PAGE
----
Mechanical & Fluid Systems

Transformable and Reconfigurable Entry, Descent, and Landing Systems and Methods

The Adaptable, Deployable Entry Placement Technology (ADEPT) concept is a mechanically deployable, semi-rigid aeroshell entry system capable of achieving low ballistic coefficient during entry for planetary or Earth return missions. The decelerator system offers a lighter-weight solution to current rigid, high-ballistic-coefficient aeroshells and enables missions that are currently not feasible with rigid aeroshell construct.

Posted in: Briefs, Mechanical Components, Mechanics, Body panels, Entry, descent, and landing, Lightweighting


Self-Latching Piezocomposite Actuator

Langley Research Center, Hampton, Virginia NASA’s Langley Research Center has developed a self-latching piezocomposite actuator. The self-latching nature of this invention allows for piezo actuators that do not require constant power draw. Among other applications, the invention is well suited for use in aerodynamic control surfaces and engine inlets. The technology is a self-latching piezoelectric actuator with power-off, set-and-hold capability. Integrated into an aerodynamic control surface or engine inlet, the self-latching piezocomposite actuator may function as a trim tab, variable camber airfoil, vortex generator, or winglet with adjustable shapes. Deflections could be made in-flight, and set and maintained (latched) without a constant power draw. Current piezo actuators require constant power to control and manage their electric fields. The control device leverages the shape memory behavior (specifically, the remnant stress-strain behavior) to create a morphing actuator that changes and holds the new shape with no applied control signal.

Posted in: Briefs, Mechanical Components, Automation, Airframes, Electronic control units, Sensors and actuators


Active Response Gravity Offload and Method

The technology has commercial possibilities wherever individuals have to interact with heavy objects within a confined volume. Lyndon B. Johnson Space Center, Houston, Texas To train astronauts to live and work in the weightless environment on the International Space Station, NASA employs a number of techniques and facilities that simulate microgravity. Engineers at the NASA Johnson Space Center (JSC) have developed a new system called the Active Response Gravity Offload System (ARGOS) that provides a simulated reduced gravity environment within a confined interior volume for astronauts to move about and/or equipment to be moved about as if they were in a different gravity field. Each astronaut/item is connected to an overhead crane system that senses their actions (walking or jumping, for example) and then lifts, moves, and descends them as if they had performed the action in a specified reduced gravity.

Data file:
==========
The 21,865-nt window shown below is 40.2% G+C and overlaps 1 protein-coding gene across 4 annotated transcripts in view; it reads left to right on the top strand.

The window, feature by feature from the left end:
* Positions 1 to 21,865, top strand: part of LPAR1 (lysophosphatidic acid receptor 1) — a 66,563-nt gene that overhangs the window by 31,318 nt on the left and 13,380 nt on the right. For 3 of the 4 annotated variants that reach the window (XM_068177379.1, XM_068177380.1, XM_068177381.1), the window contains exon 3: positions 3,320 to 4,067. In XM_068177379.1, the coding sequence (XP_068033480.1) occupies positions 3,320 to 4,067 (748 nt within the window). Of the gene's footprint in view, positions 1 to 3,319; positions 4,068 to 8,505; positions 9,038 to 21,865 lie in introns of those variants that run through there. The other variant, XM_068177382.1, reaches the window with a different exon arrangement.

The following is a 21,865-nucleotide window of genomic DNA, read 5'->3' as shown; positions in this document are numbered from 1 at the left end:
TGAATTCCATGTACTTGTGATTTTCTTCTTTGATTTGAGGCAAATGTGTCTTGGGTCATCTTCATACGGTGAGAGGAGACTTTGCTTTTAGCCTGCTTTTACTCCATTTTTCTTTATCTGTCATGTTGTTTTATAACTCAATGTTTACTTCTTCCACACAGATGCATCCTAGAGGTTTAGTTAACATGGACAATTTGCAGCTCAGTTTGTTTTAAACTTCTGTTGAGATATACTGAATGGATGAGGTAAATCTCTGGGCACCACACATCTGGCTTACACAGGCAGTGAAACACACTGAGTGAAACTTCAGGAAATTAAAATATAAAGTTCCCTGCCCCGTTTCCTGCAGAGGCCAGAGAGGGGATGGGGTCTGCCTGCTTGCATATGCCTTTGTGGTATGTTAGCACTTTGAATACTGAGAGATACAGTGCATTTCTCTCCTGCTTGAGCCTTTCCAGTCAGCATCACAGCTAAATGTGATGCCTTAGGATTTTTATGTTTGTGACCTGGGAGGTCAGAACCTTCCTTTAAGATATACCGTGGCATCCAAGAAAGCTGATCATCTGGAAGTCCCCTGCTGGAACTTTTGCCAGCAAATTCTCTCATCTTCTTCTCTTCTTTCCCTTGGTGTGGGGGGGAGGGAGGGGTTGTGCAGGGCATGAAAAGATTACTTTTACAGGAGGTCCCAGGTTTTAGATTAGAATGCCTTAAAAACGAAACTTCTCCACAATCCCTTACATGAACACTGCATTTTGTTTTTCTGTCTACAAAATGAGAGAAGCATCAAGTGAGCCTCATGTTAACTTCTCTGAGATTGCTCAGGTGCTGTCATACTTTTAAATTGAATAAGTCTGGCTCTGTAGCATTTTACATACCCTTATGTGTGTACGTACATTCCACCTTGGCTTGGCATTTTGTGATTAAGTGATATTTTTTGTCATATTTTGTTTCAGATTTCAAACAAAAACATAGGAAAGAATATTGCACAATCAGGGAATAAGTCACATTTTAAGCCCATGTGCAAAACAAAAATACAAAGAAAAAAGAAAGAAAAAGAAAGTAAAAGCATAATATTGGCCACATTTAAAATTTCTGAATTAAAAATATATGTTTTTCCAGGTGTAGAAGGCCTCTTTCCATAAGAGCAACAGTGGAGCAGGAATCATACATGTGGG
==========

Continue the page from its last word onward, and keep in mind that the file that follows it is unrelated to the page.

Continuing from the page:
Posted in: Briefs, Mechanical Components, Automation, Education, Education and training, Automation, Test facilities


Fluid Harmonic Absorber

These devices can be used in multistory buildings, towers, bridges, offshore oil rigs, water tanks, and marine applications. Marshall Space Flight Center, Alabama NASA Marshall Space Flight Center’s Fluid Structure Coupling (FSC) technology is a highly efficient and passive method to control the way fluids and structures communicate and dictate the behavior of a system. This technology has the demonstrated potential to mitigate a multitude of different types of vibration issues, and can be applied anywhere internal or external fluids interact with physical structures. For example, in a multistory building, water from a rooftop tank or swimming pool could be used to mitigate seismic or wind-induced vibration by simply adding an FSC device that controls the way the building engages the water.